For now, consider this: If you have thousands of email subscribers and they all receive the exact same messages at the same time – no matter what – you are seriously at risk of seeing a lot of list attrition – unsubscribes.

If you don’t choose your audience, your audience won’t choose you.

Map out the conversation – create the email journey

Once you have a specific audience, a goal and an objective, what are you going to do and say in your campaign?

Put yourself in the customer’s shoes. First of all, you did something to get them on your list in the first place. What was the core reason why they chose to engage with you? What’s the next, most helpful piece of information you can provide that will give them a better experience or provide more value?

One of the best things about email marketing?  It’s a permission-based conversation. You don’t have to tell your customer or prospect everything at once. But you should have a logic to the flow and timing of your campaign.

You can map this out on a white board, a piece of paper, or your favorite fancy digital tool. You don’t need long notes to define each email, either – they are placeholders to drive the email copy.

  • Email One: Thanks / deliver requested info about underwater toaster.
  • Email Two: Question – what do you want from an underwater toaster?
  • Email Three: Ever seen how an underwater toaster works? [Video]
  • etc. etc. etc.

Behavior-based technology is really taking the audience-specific email conversation to the next level, with complex processes that can send a specific email to a user after they looked at a particular web page or download a file. And that’s awesome. But if you’re just starting out, spend your time focusing on the value you can provide in a ‘simulated conversation.’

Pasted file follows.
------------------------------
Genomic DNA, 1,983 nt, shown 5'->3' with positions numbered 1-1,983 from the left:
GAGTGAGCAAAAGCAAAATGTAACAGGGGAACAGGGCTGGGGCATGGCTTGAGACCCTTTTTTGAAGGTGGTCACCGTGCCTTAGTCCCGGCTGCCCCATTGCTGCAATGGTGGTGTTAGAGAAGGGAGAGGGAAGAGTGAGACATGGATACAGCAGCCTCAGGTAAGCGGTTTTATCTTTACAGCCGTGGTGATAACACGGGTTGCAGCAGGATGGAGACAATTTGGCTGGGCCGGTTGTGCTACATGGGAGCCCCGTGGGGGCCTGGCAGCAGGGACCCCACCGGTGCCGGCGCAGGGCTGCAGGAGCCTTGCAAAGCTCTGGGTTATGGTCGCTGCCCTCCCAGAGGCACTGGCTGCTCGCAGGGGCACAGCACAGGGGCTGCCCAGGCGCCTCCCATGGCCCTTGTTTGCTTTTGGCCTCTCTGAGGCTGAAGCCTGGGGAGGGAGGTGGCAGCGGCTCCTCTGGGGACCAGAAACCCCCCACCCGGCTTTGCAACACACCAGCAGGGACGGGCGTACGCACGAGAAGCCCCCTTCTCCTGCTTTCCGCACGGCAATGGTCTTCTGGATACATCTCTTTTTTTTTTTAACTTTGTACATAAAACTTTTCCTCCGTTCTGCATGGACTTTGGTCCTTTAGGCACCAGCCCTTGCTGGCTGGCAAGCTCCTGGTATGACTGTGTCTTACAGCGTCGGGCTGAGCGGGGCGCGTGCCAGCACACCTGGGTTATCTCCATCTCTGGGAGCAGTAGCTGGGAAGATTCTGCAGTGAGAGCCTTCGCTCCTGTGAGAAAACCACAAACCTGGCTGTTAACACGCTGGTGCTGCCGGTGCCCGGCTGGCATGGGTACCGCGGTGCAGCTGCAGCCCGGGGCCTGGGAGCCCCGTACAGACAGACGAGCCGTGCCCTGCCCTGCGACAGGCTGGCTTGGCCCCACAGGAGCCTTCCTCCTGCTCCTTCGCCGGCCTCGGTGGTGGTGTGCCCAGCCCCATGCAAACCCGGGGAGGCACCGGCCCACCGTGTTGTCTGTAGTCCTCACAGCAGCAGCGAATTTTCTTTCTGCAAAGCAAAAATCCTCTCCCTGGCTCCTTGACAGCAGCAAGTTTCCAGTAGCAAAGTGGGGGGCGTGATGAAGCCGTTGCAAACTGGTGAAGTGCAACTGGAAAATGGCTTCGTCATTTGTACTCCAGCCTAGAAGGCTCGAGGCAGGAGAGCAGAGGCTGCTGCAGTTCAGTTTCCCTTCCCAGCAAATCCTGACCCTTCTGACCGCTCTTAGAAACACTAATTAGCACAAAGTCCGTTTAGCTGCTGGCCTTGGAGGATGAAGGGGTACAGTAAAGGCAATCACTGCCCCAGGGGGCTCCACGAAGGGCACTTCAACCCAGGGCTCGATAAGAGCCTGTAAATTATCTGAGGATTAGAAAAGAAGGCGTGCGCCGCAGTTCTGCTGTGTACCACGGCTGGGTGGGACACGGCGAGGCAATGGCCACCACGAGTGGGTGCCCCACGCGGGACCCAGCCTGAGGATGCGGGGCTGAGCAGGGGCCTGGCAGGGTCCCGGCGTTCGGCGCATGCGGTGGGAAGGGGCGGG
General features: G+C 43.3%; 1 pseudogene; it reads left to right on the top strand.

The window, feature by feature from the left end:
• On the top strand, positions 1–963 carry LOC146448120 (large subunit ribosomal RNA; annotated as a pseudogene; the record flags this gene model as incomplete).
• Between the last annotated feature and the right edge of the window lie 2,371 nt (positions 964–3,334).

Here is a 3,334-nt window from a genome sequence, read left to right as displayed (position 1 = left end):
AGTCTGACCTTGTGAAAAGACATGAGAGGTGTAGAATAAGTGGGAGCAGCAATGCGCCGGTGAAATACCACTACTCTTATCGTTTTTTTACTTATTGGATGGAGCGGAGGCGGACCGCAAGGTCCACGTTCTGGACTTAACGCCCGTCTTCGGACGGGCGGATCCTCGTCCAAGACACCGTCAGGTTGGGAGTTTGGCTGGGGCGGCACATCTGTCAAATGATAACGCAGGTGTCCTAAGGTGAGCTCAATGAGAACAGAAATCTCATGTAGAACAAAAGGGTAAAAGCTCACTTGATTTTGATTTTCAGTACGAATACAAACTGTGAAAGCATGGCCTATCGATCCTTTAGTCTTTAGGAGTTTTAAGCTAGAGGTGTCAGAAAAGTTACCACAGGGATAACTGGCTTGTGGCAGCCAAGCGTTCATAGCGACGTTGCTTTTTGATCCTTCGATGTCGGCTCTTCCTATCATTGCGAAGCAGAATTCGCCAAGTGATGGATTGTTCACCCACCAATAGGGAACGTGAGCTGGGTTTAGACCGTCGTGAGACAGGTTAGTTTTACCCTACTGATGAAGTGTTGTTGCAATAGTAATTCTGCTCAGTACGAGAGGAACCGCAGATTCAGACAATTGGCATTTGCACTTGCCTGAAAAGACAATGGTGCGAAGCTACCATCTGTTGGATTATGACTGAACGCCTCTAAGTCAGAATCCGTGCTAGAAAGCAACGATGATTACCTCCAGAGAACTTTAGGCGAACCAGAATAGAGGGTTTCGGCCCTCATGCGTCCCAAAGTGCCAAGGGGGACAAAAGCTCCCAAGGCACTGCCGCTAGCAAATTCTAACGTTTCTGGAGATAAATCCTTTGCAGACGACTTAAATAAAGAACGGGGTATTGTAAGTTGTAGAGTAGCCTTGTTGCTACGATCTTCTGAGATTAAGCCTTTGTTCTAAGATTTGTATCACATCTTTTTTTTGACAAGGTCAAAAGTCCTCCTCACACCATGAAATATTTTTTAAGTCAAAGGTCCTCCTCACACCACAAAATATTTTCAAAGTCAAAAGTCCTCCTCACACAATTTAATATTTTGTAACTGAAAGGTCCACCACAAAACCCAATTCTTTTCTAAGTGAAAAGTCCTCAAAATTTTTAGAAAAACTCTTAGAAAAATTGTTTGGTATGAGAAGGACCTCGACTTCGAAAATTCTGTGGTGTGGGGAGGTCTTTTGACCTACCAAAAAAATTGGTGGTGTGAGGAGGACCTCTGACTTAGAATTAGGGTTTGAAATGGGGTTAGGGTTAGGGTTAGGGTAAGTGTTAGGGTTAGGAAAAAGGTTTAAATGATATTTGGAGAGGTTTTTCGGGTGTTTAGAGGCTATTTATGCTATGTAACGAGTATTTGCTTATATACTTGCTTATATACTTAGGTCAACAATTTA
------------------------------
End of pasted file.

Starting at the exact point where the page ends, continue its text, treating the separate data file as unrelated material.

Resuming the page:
Mapping it out manages the conversation. It gives your copywriter (or you) a plan, so you aren’t just staring at a blank page wondering what to write next.

The benefits of your email strategy

Once you have all three elements: a goal (and objective); a specific audience; an outline of your conversation you have a map to what you will actually write. And then comes the fun stuff: email subject lines, body copy, calls to action, supporting material, etc. The actual campaign.

But while you do all that work creating the campaign, and while you’re actually executing it, your strategy gives you a road map. A ‘big picture’ plan to review and adjust.

Remember, most people won’t read every email – so you can cover the same general topic from different angles across multiple emails. Let them know one amazing thing in one email. Give them an example of it in another. All the while, as long as you add value, it’s ok to add a call to action reminding them “Hey, you can go here to buy this/learn more/etc.”

The great thing is that you will naturally develop multiple campaigns for distinct goals and audiences – and this keeps you from sending the same message to everyone on your list at the same time, all the time. It insures that you deliver value.